So, when Television Ted, the mystery man behind Cambodia’s LengPleng.com, emails and says “hey you guys have been busy! Would you write a piece to update us on how it’s all going?

Well, it does take more than a moment or two to flash back through our recent activities (and quite probably the fog of memory loss) and come up with a half-decent answer.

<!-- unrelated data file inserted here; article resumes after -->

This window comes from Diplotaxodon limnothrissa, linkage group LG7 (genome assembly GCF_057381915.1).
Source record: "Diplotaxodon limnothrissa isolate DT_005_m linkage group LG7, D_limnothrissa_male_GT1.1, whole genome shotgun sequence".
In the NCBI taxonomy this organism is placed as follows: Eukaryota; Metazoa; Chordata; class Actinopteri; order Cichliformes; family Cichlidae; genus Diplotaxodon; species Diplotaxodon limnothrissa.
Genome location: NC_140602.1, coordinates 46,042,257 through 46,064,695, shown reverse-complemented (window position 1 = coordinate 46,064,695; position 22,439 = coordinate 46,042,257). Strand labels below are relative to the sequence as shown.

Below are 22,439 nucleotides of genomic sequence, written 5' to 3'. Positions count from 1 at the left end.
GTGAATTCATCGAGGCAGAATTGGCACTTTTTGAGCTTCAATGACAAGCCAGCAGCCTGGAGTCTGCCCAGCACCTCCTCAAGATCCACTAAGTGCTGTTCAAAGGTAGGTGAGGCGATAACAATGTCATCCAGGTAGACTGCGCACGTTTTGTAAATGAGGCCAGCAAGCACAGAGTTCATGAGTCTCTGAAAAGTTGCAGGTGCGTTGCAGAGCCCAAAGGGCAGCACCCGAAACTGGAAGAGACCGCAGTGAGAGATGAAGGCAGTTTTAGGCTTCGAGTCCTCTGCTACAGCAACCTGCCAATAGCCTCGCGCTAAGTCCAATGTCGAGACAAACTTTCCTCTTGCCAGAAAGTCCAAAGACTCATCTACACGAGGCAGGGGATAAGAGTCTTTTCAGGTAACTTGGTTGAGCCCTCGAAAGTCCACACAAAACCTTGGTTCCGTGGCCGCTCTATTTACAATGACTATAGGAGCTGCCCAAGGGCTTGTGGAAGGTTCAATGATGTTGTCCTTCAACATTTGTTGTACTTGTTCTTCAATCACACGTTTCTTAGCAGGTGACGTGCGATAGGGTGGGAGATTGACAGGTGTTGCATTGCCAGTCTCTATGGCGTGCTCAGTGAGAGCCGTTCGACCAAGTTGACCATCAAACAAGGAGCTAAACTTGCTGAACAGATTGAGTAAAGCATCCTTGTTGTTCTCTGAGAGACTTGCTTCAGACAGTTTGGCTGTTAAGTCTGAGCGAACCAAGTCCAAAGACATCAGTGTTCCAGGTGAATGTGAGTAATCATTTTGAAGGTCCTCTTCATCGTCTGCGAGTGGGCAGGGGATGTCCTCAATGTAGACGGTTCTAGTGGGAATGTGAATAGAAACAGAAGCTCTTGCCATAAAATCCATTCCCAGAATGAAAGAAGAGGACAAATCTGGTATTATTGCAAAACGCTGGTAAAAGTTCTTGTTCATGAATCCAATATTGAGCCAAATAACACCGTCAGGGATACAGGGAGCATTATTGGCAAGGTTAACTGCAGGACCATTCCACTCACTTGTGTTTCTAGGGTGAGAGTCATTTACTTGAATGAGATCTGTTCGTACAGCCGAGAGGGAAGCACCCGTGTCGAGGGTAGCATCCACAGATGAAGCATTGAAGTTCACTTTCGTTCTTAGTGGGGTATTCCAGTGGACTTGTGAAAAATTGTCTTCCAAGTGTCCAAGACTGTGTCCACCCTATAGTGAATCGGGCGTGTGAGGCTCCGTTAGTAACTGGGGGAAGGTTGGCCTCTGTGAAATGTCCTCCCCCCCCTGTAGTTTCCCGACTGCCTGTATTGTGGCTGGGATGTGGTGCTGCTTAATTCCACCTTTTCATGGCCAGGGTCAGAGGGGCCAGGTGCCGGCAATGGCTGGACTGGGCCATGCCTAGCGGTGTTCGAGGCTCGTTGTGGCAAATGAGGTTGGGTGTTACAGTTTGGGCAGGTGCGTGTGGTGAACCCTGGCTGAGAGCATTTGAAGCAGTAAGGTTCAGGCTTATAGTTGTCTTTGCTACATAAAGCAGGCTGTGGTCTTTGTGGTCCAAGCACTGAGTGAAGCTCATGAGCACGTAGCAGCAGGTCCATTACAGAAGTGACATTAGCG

One thing I do know is that over the last few years we’ve seen the Cambodian music scene flourish. Actually, it seems the music scenes across South-East Asia are really happening. Five years ago there was already an interest in Khmer-rock outside of the Kingdom but not much interest locally, just a few people experimenting with the Khmer/Western cross-over - the pioneering Mekong Pirates being the best example. There were few, if any, venues interested in cross-culture fusion, 'World Music' or whatever you’d call it. Most of the venues I came across (with the exception of Cambodian wedding parties and beer gardens) featured expat cover bands or, worse still, dudes on holiday jamming out sloppy renditions of classics – nothing wrong with having a good time and all that but this didn’t constitute a vibrant new music scene. Anyway, it seemed like the time when new music would be produced locally and exported out of Kingdom of Cambodia was still to come. The idea of creating, packaging, promoting and marketing new music out of Cambodia wasn’t there yet. It’s a very different story today; loads of stuff going on, cool venues, fabulous acts with really original sounds, lots of local produce and enthusiasm from both local and international audiences to get on board all this hoopla. So… from the flight deck, exclusively for LengPleng (Cambodia’s weekly gig-guide no less), musings on the Cambodian Space Project’s recent explorations and inter-planetary wanderings.